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Old 04-08-09, 07:12 PM
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As I said you most likely have run-out in the rotors that causes thickness variation. The usual mileage for a repeat probelm is 5000-7000 miles.
 
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Old 04-08-09, 07:23 PM
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Could it be that the rotors are of inferior quality (they are made in China) ?


There have been loads of problems with inferior quality parts,poor workmanship, poor quality metal,and the like with Imported parts...

Having said that, I wouldnt INSTANTLY blame a part for your troubles simply based on the "Made in China " label. Before coughing up the cash on new rotors, Resurface the ones you have, and try again. The Root cause may not be so obvious, and replacing them everytime you have a problem,is not cost effective.
 
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Old 04-08-09, 07:49 PM
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can also be caused by hard spots in the rotor. these can be either from original manufacturing defects or from improper break in of new rotors or not cleaning the anti rust coating from the rotors during installation process. it coats the new pads and then you have to use more brake force to stop thus overheating the rotors and causing hard spots in the rotor. unfortunately difficult to prove and hard to remedy sometimes resurfacing the rotors will cure sometimes not.

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  #9  
Old 04-22-09, 08:46 AM
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Best article I've ever found.Warped brake disc myth.

StopTech : Balanced Brake Upgrades

After years of frustration on a 1990 Honda Accord changing
rotors pads calipers and dealing with reoccurring pulsating
I've done this twice and cured it.Remove caliper from rotor
and hang out of way.Take Medium Grade Emery cloth and go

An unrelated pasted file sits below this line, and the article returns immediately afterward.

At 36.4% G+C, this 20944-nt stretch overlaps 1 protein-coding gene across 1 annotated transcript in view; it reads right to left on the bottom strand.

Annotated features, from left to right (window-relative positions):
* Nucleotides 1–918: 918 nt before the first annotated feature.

around rotor in circular motion a couple of inches at a time
(not like pads go around)like using a grinder.Do front and back
of rotor several times and break the pad glaze.If you have lots of
good pad left take them and put them on a vise facing up flat like
a tabletop.Take an all purpose file rounded on one side use round
side go across pad at 45 degree angle lightly in one direction then
the other until fresh material is showing then use flat side of
file to smooth out.Clean and regrease Caliper pins,etc.Re-assemble
and drive.At first there will still be a little shudder until shoes
reseat and clean up the rotor some more.

An exerpt from above article:

The obvious question now is "is there a "cure" for discs with uneven friction material deposits?" The answer is a conditional yes. If the vibration has just started, the chances are that the temperature has never reached the point where cementite begins to form. In this case, simply fitting a set of good "semi-metallic" pads and using them hard (after bedding) may well remove the deposits and restore the system to normal operation but with upgraded pads. If only a small amount of material has been transferred i.e. if the vibration is just starting, vigorous scrubbing with garnet paper may remove the deposit. As many deposits are not visible, scrub the entire friction surfaces thoroughly. Do not use regular sand paper or emery cloth as the aluminum oxide abrasive material will permeate the cast iron surface and make the condition worse. Do not bead blast or sand blast the discs for the same reason.